like this for each 'chunk' of your data that is being submitted and then
provide your 'station masters' with a list of the field names and data types
you are using for the fields.  Then they can use whatever database recording
system (including spreadsheets) and then provide you with a standardized
datafile, (tab delimited would probably be best, with the first row of data
being the field names, just to be sure.

As an importing method I'd suggest you use Visual Basic or even Access2000
with a simple SQL2000/SQL7/MSDE statement to take the tab delimited file
you've imported into Access/VB6 as a temporary filename (and then verified
as having the correct format, field names, datatypes, etc, otherwise garbase
in >> garbage out) and simply INSERT the data from the imported Tab
Delimited file over to your SQL file.  If the imported file has the correct
field names & datatypes that align with ur SQL files, you can re-use the
same INSERT over and over

If you do this with an Acess project file you have the added benefit of
being able to simply copy the xxxxxx.adp 'front end' to any computer on your
MS Network and they'll be able to also link up automatically to the SQL
server (of whatever flavor) and read the same SQL server files as you, as
well as being able to import Tab delimited files and then perform the simple
INSERT SQL Stored Procedure to copy the data to your SQL master files.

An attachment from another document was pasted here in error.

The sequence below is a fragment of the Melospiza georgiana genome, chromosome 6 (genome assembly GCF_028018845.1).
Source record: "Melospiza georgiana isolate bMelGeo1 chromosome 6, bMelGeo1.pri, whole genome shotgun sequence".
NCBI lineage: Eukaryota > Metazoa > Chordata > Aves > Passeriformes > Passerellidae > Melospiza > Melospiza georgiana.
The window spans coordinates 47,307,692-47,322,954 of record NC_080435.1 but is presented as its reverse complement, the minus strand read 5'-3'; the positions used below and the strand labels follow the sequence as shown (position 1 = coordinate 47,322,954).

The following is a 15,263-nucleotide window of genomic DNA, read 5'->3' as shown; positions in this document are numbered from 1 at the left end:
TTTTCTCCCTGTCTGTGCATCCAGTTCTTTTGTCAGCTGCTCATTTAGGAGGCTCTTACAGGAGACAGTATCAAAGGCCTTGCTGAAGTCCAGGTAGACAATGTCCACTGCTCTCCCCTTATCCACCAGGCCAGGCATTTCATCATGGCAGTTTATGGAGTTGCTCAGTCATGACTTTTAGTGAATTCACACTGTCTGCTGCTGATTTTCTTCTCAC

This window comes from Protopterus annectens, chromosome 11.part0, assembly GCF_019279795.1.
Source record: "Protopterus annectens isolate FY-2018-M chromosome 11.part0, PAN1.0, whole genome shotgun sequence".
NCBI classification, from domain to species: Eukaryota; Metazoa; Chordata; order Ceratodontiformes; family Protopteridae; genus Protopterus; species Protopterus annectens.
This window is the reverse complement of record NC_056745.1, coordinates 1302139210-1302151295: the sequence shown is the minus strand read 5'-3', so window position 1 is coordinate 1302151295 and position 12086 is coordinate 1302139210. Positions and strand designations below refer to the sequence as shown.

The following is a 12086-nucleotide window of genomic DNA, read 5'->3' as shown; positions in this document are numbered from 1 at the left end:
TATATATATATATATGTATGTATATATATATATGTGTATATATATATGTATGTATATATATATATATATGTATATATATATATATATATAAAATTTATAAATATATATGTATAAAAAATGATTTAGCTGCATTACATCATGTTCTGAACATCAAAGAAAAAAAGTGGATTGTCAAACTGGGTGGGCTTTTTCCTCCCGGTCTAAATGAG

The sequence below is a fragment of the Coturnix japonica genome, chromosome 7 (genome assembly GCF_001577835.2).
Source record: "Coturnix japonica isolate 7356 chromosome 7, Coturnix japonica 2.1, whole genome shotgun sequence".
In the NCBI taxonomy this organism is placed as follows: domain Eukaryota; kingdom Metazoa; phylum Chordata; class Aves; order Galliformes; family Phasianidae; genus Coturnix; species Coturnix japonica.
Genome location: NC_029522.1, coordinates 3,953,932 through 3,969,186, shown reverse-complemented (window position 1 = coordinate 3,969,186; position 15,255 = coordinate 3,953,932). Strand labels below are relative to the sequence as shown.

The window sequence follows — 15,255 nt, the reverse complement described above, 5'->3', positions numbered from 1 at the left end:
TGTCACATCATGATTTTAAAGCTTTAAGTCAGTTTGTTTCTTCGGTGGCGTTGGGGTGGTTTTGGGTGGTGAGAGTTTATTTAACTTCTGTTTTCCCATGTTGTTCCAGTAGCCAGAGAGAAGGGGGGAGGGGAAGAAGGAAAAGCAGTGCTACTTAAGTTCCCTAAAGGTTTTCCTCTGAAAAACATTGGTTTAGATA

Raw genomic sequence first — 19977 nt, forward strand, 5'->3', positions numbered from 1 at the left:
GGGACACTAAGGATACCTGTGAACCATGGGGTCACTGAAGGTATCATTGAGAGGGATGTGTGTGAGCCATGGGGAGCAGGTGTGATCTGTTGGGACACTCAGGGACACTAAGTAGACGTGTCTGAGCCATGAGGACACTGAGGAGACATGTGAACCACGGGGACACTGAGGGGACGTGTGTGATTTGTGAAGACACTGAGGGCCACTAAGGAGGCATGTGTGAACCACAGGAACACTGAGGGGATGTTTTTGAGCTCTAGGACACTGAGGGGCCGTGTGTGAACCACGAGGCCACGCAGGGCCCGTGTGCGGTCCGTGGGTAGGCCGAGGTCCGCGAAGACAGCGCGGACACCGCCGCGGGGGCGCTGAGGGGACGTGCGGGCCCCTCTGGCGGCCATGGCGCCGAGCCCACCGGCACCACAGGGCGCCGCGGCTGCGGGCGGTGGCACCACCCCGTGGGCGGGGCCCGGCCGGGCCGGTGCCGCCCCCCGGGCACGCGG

If that seems complex, it isn't really and I can't think any simpler way to
do what your talking about.

As for serving all that SQL data on the web, you'll need a copy of Visual
Studio.NET and WinXP Pro or Win2000 Server plus a fairly fast Web connection
and a very understanding ISP unless you rent or co-locate your server and
run the whole thing remotely.  But thats another story.

Chas Coleman
Pt.9 Software


Quote:
> Apologies in advance if I am in the wrong newsgroup but I need help and I
am
> not sure where to ask for it. I have two SQL databases that hold water
> quality data and meteorological data. This data is currently submitted to
us
> in monthly text files which are in turn appended together to create yearly
> txt files.  These yearly text files are then transformed nto a SQL
database
> for the purpose of online querying and analyzing.  This a very new project
> and in the beginning stages of development.  The ultimate goal is to have
> these monthly files submitted online and then automatically uploaded into
> their corresponding databases.  Is this possible to do and where do I
begin?
> Please help. Thanks in advance.



Sun, 19 Sep 2004 10:08:03 GMT
 I am very new at this and need help
Thank you.  I think that I understand.  I will look into it.


Sun, 19 Sep 2004 21:51:39 GMT